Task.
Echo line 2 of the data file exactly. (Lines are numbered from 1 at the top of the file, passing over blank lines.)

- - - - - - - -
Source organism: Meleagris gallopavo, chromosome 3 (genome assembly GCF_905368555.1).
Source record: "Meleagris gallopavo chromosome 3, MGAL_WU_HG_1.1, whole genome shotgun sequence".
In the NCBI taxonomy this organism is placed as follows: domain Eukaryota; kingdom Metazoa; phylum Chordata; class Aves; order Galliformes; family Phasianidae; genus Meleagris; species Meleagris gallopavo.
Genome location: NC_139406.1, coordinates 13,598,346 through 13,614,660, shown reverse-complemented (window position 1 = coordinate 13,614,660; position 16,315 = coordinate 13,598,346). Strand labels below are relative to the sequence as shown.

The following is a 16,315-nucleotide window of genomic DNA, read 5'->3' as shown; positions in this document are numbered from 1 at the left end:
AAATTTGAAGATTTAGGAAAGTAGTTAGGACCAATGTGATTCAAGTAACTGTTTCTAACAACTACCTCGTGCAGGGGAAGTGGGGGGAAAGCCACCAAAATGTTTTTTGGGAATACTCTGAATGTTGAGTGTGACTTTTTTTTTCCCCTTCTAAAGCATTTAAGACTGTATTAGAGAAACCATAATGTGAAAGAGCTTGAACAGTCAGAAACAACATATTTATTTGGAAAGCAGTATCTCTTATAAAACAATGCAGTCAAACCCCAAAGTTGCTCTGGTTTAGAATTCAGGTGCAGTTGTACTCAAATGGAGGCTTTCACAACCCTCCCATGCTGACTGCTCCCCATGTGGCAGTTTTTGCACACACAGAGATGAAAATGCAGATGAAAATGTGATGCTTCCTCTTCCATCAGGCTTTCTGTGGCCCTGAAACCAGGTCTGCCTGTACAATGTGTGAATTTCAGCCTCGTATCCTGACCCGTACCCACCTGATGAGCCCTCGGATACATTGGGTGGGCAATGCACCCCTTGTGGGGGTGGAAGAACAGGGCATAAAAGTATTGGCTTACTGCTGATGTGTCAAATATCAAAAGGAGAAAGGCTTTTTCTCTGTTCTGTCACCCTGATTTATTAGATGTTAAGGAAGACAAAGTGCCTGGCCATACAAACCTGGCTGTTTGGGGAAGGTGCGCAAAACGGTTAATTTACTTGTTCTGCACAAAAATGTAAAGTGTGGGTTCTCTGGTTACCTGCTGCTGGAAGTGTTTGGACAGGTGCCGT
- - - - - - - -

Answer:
Source record: "Meleagris gallopavo chromosome 3, MGAL_WU_HG_1.1, whole genome shotgun sequence".